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Make it easy on yourself

By Steve Jones

[JUNE 20, 2003]  Taking care of your piece of the planet shouldn't be all hard work. Rather, it should be enjoyable, rewarding and pleasurable. Yes, there will be some work involved, and for most us that is part of what makes it rewarding. But all work and no play soon makes Jack decide to quit bothering!

It doesn't have to be that way.

When you figure out a few ways to make your landscaping a little easier to deal with, you'll be able to reduce the amount of time you spend working on the less enjoyable chores. And that means you'll have more time to actually enjoy your landscape!

Here are some idea starters to help you make it easy on yourself.

Something borrowed, something blue...

Or any other color for that matter. Low-maintenance landscaping starts in the planning stage. But there's no need to come up with all the ideas yourself. There's a lot of free information available on the Internet. You can start at my nonprofit website www.landsteward.org, where you'll find a lot of articles and all my former columns. Two helpful sites are http://muextension.missouri.edu/xplor/
and http://www.gnb.ca/afa-apa/40/05/
, and you can click on direct links when you go to my website and find this column under "The Plant Man."

But one of the best ways is to “borrow” ideas from neighbors. Go for a walk in your neighborhood and see what seems to grow effortlessly in the soil and weather conditions within a few blocks of your home. If it works for them, chances are it'll work for you.


You want fries with that?

Now don't laugh, but a good place to scope out low-maintenance plants and shrubs is at the landscaping located at places like fast-food restaurants and gas stations. Why? Because those plants have to survive under fairly stressful circumstances, surrounded by heat, gas fumes, trash and blacktop.  After circumstances like that, your landscape would be literally a breath of fresh air. Additionally, it's a pretty good bet that someone isn't out there every day trimming, pruning and weeding at those places; and that's another good reason to make some McNotes while you're out and about!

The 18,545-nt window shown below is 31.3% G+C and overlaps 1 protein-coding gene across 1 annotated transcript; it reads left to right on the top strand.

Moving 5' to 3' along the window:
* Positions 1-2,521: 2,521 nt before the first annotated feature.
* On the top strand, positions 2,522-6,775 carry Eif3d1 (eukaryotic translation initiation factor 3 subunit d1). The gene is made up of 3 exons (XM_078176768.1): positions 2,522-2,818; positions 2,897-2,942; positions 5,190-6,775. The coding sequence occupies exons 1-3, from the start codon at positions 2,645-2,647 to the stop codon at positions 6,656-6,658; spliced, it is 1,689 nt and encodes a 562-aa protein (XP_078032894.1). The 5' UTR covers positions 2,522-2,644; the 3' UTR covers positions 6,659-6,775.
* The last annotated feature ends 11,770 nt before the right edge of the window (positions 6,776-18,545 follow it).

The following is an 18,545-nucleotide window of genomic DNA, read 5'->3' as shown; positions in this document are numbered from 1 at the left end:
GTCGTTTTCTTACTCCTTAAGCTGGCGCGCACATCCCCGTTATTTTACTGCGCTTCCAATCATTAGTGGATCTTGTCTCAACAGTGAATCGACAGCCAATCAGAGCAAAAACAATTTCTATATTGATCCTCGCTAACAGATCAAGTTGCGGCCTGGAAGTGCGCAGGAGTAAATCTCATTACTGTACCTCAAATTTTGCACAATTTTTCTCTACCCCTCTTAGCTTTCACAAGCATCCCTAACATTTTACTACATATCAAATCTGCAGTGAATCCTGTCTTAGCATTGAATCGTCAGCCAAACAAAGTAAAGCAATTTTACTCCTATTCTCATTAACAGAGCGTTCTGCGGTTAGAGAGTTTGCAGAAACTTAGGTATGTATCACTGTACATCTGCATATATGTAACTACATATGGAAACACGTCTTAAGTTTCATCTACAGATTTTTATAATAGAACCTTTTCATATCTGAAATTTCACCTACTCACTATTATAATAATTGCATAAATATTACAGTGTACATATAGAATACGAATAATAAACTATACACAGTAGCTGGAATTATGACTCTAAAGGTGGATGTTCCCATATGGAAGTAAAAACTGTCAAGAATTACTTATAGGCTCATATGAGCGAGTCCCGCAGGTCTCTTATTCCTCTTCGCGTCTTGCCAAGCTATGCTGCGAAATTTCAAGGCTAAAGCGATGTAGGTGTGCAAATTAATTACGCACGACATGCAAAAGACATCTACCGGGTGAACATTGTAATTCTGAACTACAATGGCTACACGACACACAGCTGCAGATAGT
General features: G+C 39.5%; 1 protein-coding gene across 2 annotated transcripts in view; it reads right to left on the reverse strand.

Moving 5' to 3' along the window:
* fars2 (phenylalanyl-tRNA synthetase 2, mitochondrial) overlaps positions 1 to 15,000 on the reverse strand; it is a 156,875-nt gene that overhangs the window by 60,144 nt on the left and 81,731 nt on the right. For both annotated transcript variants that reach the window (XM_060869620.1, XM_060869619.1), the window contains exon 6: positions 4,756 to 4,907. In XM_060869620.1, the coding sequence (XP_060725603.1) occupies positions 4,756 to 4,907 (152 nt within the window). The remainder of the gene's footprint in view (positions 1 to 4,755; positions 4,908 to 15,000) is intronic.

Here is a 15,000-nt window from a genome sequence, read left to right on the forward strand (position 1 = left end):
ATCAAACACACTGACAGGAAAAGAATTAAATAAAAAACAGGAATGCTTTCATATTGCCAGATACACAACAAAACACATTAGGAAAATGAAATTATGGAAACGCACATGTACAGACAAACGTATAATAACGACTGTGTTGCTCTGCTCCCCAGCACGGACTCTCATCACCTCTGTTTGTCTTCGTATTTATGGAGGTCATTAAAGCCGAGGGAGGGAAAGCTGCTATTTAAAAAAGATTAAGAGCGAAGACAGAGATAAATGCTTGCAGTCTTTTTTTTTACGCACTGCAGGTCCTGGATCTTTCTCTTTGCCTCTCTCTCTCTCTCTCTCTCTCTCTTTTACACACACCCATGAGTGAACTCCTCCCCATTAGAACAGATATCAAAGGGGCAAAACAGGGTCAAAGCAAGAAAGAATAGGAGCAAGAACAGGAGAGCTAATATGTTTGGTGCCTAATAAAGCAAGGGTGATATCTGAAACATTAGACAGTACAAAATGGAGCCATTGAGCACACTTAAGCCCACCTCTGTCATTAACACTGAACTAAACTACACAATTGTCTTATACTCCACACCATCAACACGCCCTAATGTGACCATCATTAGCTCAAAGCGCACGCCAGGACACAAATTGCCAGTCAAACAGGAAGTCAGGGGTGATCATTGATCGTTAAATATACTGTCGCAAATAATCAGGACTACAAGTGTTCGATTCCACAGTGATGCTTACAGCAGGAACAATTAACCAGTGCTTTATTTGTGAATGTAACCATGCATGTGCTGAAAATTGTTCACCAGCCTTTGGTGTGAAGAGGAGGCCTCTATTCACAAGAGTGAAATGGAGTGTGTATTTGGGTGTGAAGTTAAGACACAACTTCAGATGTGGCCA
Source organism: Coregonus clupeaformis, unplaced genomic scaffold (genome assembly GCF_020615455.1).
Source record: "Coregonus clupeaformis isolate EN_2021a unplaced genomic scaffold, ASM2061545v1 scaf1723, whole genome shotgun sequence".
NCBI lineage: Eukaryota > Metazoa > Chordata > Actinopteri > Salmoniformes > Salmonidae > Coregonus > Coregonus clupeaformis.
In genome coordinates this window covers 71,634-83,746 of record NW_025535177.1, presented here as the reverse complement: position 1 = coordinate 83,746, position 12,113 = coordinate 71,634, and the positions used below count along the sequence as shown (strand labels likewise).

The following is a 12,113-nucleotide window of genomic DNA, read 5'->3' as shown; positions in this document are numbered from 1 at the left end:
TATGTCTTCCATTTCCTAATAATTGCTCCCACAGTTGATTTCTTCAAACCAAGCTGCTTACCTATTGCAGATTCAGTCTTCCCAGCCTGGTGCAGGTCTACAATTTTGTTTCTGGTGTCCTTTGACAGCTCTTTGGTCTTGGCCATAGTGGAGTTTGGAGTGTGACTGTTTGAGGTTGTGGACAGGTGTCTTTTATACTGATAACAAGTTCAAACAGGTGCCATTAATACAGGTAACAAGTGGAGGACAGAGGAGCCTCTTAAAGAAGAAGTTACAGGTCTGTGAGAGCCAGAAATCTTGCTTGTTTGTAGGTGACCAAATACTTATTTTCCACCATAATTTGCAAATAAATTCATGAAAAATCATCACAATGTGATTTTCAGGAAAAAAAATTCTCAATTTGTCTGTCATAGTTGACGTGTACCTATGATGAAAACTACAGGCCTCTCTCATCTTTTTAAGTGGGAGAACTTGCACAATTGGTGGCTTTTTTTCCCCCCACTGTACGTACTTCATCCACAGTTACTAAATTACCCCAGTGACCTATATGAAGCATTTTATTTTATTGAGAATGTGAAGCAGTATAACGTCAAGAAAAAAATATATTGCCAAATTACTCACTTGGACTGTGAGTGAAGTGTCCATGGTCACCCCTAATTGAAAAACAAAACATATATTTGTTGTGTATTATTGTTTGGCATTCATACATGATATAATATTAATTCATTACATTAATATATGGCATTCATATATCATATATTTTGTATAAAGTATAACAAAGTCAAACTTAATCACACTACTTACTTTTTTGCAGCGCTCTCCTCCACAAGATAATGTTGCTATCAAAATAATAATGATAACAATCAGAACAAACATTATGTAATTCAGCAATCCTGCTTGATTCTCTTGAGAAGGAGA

The director yells, "Cut!"

Wouldn't you like to cut down on grass cutting? Unless you're a teenager piloting a riding mower for the first time, mowing the lawn is probably more of a chore than a joy. Take a look in my archive for previous columns on lawn maintenance, and then decide how much lawn you REALLY want to have. Smaller lawn area means less mowing. If you employ a lawn service, a smaller lawn should -- theoretically -- reduce your cost too.

Consider allowing lawn areas furthest from your house to remain unmowed, creating a meadowlike vista and a home for small wildlife. Or think about replacing part of your lawn with attractive stone or brick pavers.  I'll write a full column on that subject in the near future.


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"Oh! My aching back!"

Tired of kneeling for hours and then going indoors to find the Ben-Gay? Think about building some raised beds where you can plant everything from veggies and herbs to perennials and more. Additionally, raised beds allow water to drain more quickly and tend to warm up faster in the spring than in-ground planting. You can get at a raised bed easily from all sides, too, so weeding and tending are chores that you're more likely to actually DO!

Let ’em grow!

Pick trees and shrubs that are low-maintenance. Obvious? Yes, but often overlooked. Send me an e-mail steve@landsteward.org if you have some specific questions about suitable plants for your landscape. Meanwhile, here are a few quick ideas for low-maintenance landscaping:

--Sargent crab apple (Malus sargenti) -- A dwarf flowering variety with pink or white blossoms, it works well on a lawn too, as it doesn't heavily shade the grass.

--Pachysandra or Japanese spurge -- A good ground cover, particularly under trees that (unlike your crabapple) make lawn maintenance difficult or impossible.

--Arnolds red honeysuckle (Lonicera arnolds red) -- This is one tough plant!  Unless you live in the Okefenokee Swamp, this one will keep growing without much help from you.

--Forsythia (Lynwood gold) -- A really impressive shrub that can spread out to as much 10 or 12 feet wide… and is almost indestructible. It looks great on hard-to-mow banks and slopes too!

Look for ways to make your landscape less labor-intensive and you'll have more time to enjoy it. Do you have any low-maintenance landscaping tips? Let me know and I'll share some of the best with our readers!